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Cross-Boundary Leader: Dr. Antoine M. Garibaldi (DC EPFP 77-78)

Posted By Shaina Cook, Tuesday, June 9, 2015


Cross-Boundary Leader: Dr. Antoine M. Garibaldi
(DC EPFP 77-78)

Dr. Antoine Garibaldi is the president of University of Detroit Mercy (UDM), the largest Catholic university in Michigan. Prior to joining UDM, he was president of Gannon University in Erie, PA; senior fellow at the Educational Testing Service; Provost and Chief Academic Officer at Howard University in Washington, DC; and served as Chairman of the Education Department, Dean of Arts and Sciences, and Vice President for Academic Affairs at Xavier University of Louisiana. He was also a Research Associate at the National Institute of Education in the U.S. Department of Education, where he was a staff member of the National Commission on Excellence in Education that produced the landmark report, A Nation at Risk. Dr. Garibaldi serves on the board of several national higher education organizations, is the author of 11 books and more than 85 research articles and chapters, and holds honorary doctorates from four universities.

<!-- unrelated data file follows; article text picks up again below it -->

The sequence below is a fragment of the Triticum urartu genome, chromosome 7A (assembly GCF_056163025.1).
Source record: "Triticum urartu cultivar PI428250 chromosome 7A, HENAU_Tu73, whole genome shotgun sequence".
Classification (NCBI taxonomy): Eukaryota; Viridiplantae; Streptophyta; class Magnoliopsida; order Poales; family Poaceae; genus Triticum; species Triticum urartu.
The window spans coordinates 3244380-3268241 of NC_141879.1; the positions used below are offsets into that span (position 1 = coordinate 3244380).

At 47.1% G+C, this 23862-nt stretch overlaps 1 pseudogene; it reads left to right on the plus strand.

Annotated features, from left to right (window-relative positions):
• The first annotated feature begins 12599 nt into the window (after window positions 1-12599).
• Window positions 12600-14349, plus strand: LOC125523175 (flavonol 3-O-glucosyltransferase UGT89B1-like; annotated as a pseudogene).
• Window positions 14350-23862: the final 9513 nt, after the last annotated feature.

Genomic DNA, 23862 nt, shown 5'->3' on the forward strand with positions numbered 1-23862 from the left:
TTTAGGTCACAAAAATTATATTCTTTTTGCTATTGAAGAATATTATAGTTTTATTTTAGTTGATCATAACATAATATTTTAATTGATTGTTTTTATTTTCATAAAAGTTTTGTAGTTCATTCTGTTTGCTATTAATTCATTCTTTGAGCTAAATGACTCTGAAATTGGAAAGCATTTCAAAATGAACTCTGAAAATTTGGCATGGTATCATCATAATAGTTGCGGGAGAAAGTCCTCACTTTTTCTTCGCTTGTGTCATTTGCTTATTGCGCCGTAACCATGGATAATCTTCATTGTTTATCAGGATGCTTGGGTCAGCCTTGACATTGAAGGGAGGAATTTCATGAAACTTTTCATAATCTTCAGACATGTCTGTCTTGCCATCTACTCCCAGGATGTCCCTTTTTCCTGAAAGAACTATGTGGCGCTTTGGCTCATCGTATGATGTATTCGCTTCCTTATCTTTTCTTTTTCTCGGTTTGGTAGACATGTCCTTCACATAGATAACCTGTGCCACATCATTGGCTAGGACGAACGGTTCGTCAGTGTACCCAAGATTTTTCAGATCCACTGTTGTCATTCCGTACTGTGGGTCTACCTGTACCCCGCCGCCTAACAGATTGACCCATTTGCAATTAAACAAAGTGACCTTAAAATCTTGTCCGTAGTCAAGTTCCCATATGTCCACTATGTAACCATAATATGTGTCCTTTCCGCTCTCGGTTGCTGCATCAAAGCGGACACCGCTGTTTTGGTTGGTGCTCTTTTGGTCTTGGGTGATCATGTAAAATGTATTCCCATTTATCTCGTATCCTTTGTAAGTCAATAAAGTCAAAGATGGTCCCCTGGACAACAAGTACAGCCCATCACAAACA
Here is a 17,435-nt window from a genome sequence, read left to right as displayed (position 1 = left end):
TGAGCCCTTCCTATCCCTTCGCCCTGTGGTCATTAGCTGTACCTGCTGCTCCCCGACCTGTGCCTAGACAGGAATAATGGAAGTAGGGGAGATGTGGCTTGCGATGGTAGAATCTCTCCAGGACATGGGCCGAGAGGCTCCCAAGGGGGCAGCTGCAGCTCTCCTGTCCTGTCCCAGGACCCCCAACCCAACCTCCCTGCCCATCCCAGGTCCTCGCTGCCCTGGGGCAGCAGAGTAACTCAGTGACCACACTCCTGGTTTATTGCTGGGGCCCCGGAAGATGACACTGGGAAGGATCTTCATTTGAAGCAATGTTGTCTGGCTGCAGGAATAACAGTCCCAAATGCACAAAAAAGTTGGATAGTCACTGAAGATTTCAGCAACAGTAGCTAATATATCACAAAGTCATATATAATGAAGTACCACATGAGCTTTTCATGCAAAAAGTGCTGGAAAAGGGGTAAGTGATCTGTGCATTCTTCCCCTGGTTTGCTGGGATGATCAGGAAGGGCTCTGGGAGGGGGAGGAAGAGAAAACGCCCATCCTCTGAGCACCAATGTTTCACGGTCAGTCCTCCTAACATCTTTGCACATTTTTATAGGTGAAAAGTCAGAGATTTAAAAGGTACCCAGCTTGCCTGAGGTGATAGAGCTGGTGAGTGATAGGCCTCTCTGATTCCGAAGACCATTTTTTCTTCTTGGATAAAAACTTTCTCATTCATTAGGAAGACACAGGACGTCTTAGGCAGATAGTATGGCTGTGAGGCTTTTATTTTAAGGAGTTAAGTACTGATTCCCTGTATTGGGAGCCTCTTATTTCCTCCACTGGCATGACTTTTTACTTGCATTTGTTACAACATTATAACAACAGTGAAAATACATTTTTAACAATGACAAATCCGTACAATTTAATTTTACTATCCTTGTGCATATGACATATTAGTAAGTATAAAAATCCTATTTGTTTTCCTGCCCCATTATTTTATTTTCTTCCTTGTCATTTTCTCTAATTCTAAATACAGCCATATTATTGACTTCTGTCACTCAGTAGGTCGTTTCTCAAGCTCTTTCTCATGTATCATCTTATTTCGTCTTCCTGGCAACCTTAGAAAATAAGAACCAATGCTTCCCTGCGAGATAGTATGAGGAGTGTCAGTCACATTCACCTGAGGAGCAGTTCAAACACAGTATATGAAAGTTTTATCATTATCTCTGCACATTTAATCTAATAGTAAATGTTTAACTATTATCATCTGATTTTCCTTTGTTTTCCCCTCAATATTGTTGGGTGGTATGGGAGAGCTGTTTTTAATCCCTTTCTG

Higher Education Leadership in a Transitioning City

After receiving my doctorate in Educational Psychology from the University of Minnesota, I began my career working for five years at the U.S. Department of Education, but most of my career has been in higher education administration and leadership. I have been at Xavier University of Louisiana, in my hometown of New Orleans, as well as my alma mater, Howard University in Washington, DC; Gannon University in Erie, PA; and now University of Detroit Mercy. There are common parallels among these cities: they all have significant challenges in their educational systems; serious economic issues with respect to the employment of adults and youth; high rates of crime; and declining population.